The National League of Cities believes that broadband and other telecommunications services should be as accessible and affordable as possible. Universal broadband access promotes economic development, improves environmental sustainability, enhances public health and safety, and increases educational opportunities for millions of Americans. But having access to broadband without the tools on how to effectively use it can have serious implications for a local government’s ability efficiently govern, deliver services and engage with their constituents.
According to the Organization for Economic Co-operation and Development (OECD), in 2011 the United States ranked 15th among 30 developed and developing nations in deploying broadband services. This is a huge departure from where this country stood in the 1990s when it was one of the leaders in providing broadband access. However, access to broadband does not always imply use of it. There is a significant portion of the population that does not have access to broadband (26 million people who live primarily in rural areas), but about a third of all Americans, many of whom do have access, do not subscribe to it, according to a 2011 Federal Communications Commission report.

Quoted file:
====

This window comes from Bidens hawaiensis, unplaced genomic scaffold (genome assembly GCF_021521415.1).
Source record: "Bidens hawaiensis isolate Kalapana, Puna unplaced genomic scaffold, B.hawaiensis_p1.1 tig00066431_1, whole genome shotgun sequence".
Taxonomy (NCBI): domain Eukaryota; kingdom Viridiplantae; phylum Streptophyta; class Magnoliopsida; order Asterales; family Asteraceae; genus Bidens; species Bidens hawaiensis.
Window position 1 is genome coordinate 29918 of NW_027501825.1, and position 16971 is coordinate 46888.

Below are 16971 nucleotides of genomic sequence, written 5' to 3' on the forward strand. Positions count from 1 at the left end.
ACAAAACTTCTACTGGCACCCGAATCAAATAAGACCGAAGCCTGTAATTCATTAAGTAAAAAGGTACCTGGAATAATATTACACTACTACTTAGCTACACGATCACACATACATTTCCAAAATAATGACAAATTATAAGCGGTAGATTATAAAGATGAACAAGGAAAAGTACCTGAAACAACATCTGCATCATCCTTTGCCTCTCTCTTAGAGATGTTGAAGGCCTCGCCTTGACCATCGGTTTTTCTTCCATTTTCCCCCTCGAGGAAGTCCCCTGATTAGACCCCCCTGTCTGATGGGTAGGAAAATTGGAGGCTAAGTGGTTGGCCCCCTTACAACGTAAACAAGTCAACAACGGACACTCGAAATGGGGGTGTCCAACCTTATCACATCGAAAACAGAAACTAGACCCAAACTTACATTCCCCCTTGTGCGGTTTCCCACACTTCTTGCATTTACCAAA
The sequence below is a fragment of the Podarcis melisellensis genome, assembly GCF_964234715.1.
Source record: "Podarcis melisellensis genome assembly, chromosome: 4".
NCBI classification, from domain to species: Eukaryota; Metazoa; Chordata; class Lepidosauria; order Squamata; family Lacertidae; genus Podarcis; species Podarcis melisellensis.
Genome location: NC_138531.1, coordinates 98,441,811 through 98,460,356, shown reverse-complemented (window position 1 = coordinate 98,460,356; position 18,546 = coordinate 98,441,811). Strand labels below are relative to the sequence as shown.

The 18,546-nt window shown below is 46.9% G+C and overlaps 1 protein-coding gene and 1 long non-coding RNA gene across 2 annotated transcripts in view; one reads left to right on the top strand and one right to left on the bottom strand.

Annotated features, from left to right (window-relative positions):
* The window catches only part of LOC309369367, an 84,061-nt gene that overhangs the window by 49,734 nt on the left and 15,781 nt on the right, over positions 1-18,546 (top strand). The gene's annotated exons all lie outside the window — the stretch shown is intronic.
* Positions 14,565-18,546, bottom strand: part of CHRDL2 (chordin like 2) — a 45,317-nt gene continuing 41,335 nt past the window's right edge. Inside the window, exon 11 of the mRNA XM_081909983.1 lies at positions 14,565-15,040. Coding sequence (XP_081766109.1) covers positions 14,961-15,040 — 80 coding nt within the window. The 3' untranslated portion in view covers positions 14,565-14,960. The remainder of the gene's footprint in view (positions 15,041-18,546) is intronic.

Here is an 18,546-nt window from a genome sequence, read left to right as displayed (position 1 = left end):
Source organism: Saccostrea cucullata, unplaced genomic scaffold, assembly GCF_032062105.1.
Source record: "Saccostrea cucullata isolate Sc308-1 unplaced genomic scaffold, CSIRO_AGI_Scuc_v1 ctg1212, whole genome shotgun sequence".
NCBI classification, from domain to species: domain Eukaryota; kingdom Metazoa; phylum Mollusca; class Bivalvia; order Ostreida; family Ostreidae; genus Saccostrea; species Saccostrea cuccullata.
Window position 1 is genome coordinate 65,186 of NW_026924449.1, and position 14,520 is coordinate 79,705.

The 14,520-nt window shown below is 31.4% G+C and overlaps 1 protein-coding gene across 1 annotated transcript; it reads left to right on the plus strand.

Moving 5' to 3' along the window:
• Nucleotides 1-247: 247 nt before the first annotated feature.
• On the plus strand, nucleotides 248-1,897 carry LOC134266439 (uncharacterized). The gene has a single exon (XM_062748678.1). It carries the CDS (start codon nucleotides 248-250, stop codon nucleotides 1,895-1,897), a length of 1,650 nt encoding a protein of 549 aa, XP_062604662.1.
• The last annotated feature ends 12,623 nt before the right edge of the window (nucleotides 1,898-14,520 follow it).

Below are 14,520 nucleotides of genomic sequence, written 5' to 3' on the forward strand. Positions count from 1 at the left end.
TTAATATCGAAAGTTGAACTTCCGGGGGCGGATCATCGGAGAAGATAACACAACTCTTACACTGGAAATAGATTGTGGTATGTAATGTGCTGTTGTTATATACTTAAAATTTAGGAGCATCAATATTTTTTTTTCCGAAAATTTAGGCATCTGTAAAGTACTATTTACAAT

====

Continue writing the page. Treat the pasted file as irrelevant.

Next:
In many cases, community or municipal broadband networks provide access to pockets of the population that do not have access to any type of broadband service. The implications for not connecting all citizens are huge, as it impacts their ability to access adequate information for healthcare, education, jobs and other vital factors which can promote local economic development and improve quality of life.
Budgets cuts and reductions in city staff require local governments to explore alternative approaches to service delivery and management. Technology solutions offer a way to maximize constrained resources for a variety of local services ranging from public safety to healthcare to infrastructure management.